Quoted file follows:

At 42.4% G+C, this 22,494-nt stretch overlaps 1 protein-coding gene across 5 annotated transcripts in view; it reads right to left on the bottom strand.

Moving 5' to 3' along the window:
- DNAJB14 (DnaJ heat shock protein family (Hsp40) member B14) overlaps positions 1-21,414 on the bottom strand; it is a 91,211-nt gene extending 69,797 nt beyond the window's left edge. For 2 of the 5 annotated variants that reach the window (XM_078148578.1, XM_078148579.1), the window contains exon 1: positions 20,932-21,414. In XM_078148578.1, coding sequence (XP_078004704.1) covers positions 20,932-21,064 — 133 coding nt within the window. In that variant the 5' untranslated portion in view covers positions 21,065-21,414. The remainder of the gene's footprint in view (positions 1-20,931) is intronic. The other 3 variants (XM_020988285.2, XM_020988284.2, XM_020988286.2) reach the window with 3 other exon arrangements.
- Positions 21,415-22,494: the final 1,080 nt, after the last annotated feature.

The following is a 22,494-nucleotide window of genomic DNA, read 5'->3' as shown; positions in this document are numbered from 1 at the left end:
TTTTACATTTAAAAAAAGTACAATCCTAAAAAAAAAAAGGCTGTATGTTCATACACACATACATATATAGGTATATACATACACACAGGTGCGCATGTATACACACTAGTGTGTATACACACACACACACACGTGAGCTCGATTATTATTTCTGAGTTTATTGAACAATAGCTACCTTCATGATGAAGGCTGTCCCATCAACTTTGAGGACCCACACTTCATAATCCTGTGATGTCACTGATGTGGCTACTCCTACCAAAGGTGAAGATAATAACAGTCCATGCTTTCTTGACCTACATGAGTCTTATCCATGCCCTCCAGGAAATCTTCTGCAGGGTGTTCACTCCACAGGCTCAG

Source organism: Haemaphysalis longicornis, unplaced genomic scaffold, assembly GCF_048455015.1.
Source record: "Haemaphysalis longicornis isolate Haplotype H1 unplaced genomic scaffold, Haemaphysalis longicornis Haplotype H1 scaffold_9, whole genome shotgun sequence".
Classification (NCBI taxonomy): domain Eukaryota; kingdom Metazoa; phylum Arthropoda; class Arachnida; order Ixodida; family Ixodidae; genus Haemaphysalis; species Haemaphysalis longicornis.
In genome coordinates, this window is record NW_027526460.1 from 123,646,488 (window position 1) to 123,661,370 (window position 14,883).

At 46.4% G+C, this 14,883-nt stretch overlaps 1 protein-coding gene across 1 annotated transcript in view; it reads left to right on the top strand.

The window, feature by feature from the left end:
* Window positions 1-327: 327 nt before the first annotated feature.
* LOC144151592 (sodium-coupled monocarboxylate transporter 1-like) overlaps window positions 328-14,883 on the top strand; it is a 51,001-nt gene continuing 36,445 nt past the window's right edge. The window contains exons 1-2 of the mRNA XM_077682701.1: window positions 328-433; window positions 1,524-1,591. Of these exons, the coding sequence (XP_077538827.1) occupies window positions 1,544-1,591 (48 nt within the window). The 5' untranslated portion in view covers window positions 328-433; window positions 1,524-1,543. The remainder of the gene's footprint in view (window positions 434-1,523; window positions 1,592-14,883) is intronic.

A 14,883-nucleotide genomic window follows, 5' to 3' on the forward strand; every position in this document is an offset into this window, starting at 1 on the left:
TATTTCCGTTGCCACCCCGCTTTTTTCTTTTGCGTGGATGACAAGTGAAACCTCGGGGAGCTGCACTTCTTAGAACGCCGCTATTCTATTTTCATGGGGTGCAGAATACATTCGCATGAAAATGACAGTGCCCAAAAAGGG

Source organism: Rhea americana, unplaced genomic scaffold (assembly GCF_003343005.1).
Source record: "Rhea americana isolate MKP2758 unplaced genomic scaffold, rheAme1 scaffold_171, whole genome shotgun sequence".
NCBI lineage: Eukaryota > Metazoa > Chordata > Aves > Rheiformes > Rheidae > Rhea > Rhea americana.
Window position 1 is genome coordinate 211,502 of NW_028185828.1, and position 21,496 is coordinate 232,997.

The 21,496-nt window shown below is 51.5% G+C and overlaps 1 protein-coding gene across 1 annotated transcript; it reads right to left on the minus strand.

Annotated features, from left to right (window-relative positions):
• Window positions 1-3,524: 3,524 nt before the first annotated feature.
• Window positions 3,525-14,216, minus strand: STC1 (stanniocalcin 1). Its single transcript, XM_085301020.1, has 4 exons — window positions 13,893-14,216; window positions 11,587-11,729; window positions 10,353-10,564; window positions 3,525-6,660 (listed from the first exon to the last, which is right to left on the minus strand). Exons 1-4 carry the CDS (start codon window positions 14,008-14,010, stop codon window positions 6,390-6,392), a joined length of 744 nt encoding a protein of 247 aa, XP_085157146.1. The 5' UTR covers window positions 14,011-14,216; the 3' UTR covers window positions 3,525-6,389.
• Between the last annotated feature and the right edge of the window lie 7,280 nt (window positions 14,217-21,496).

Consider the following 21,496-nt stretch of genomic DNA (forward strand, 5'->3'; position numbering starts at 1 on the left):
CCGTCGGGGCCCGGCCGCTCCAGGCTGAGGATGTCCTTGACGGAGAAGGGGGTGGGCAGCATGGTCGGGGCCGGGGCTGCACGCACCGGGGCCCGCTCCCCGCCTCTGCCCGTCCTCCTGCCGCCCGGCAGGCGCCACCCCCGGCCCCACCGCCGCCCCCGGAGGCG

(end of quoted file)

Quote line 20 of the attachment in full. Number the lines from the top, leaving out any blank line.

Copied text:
Window position 1 is genome coordinate 211,502 of NW_028185828.1, and position 21,496 is coordinate 232,997.